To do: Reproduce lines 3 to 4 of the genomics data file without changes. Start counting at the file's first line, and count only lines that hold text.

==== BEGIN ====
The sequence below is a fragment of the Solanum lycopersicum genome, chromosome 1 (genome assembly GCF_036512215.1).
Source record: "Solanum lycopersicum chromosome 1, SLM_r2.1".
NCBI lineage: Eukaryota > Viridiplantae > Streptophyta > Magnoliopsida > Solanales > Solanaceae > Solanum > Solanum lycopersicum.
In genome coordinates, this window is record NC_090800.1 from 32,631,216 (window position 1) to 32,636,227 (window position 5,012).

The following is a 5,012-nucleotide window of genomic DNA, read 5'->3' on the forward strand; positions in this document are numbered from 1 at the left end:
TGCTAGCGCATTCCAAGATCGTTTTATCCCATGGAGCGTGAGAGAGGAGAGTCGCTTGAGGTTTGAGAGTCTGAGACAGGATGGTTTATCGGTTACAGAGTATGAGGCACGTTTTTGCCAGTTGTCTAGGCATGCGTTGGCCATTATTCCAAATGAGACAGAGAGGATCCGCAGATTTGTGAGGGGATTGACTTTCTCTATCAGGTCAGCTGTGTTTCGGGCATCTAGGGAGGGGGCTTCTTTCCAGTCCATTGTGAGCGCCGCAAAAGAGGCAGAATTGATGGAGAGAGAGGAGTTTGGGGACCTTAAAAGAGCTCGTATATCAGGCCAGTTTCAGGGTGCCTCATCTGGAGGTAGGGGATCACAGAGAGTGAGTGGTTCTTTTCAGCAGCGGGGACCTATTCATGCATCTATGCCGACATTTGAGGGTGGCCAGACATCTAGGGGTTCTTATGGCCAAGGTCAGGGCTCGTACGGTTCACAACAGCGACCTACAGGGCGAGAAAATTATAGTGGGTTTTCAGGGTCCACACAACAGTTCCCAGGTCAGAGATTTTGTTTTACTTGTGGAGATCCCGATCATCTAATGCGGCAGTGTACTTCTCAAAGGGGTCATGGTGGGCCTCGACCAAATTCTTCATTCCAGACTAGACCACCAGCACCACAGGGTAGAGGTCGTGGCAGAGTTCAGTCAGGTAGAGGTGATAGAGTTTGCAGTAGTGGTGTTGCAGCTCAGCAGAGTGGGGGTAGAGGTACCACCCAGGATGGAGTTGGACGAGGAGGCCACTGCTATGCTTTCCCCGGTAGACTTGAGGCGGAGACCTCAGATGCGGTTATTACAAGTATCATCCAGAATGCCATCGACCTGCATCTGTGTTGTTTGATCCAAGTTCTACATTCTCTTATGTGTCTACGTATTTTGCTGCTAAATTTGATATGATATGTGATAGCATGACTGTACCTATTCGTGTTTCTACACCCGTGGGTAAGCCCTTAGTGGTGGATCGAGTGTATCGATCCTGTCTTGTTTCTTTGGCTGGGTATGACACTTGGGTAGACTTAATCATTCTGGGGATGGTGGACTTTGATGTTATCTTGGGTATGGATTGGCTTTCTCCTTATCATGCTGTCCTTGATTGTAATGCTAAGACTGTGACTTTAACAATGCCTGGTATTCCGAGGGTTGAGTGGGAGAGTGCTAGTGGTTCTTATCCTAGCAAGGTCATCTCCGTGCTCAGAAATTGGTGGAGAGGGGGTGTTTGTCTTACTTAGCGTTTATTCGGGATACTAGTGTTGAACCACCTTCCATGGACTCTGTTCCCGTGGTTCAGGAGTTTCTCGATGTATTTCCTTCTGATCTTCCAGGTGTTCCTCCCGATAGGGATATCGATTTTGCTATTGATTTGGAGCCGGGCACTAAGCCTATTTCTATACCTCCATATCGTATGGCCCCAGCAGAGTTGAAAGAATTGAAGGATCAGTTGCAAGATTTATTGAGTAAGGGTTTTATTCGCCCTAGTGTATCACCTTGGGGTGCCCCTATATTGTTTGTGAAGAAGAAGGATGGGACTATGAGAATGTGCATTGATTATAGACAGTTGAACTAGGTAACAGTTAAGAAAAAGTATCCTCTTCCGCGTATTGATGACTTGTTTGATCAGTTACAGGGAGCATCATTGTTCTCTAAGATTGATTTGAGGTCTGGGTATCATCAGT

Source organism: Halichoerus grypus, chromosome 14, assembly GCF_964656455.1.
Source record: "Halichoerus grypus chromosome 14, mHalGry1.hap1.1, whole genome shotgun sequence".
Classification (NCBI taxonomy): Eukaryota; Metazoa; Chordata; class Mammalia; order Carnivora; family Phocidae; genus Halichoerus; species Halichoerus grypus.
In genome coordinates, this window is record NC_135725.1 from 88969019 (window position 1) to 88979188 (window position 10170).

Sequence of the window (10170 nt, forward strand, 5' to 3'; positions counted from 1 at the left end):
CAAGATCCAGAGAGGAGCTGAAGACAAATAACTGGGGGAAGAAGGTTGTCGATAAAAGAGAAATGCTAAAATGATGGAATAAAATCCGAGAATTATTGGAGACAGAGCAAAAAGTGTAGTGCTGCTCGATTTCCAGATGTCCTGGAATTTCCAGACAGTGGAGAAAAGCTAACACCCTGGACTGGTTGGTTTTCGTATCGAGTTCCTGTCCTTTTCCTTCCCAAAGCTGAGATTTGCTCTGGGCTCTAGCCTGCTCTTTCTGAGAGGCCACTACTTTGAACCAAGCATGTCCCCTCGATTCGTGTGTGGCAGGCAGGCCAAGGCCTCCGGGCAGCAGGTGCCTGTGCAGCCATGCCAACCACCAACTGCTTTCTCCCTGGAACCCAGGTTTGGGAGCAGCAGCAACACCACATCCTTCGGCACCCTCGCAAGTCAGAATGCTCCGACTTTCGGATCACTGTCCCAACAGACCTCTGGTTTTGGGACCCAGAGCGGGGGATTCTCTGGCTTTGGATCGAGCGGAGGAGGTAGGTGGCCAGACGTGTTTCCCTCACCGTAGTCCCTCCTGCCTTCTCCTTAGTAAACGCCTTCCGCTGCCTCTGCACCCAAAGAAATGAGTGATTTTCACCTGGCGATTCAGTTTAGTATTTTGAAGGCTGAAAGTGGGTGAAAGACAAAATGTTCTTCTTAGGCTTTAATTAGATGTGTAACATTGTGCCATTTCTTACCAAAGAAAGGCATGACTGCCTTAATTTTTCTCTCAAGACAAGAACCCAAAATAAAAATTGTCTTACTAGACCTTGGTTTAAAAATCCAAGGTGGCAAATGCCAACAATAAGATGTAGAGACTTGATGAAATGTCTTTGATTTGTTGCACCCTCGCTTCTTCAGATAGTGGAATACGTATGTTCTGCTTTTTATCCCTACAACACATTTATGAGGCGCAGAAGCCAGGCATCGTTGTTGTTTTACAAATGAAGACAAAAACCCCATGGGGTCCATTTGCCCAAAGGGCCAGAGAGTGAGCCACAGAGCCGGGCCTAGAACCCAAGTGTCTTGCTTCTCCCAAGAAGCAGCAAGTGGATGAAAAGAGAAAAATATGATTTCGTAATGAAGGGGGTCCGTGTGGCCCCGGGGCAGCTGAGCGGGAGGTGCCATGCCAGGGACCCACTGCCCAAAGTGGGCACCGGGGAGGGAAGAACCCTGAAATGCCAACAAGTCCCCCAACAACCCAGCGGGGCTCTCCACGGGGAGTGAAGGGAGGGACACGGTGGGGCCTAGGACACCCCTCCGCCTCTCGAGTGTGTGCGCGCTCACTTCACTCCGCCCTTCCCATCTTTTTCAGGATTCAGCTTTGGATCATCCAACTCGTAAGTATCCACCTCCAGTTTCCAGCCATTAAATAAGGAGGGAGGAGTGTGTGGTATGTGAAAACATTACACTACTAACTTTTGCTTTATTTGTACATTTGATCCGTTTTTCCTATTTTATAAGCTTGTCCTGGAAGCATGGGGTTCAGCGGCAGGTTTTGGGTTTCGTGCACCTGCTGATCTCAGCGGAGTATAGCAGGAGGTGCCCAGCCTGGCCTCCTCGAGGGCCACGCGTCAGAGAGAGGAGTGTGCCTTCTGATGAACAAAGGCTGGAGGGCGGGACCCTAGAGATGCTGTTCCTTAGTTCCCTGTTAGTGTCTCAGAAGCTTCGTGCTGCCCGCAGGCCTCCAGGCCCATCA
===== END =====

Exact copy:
NCBI lineage: Eukaryota > Viridiplantae > Streptophyta > Magnoliopsida > Solanales > Solanaceae > Solanum > Solanum lycopersicum.
In genome coordinates, this window is record NC_090800.1 from 32,631,216 (window position 1) to 32,636,227 (window position 5,012).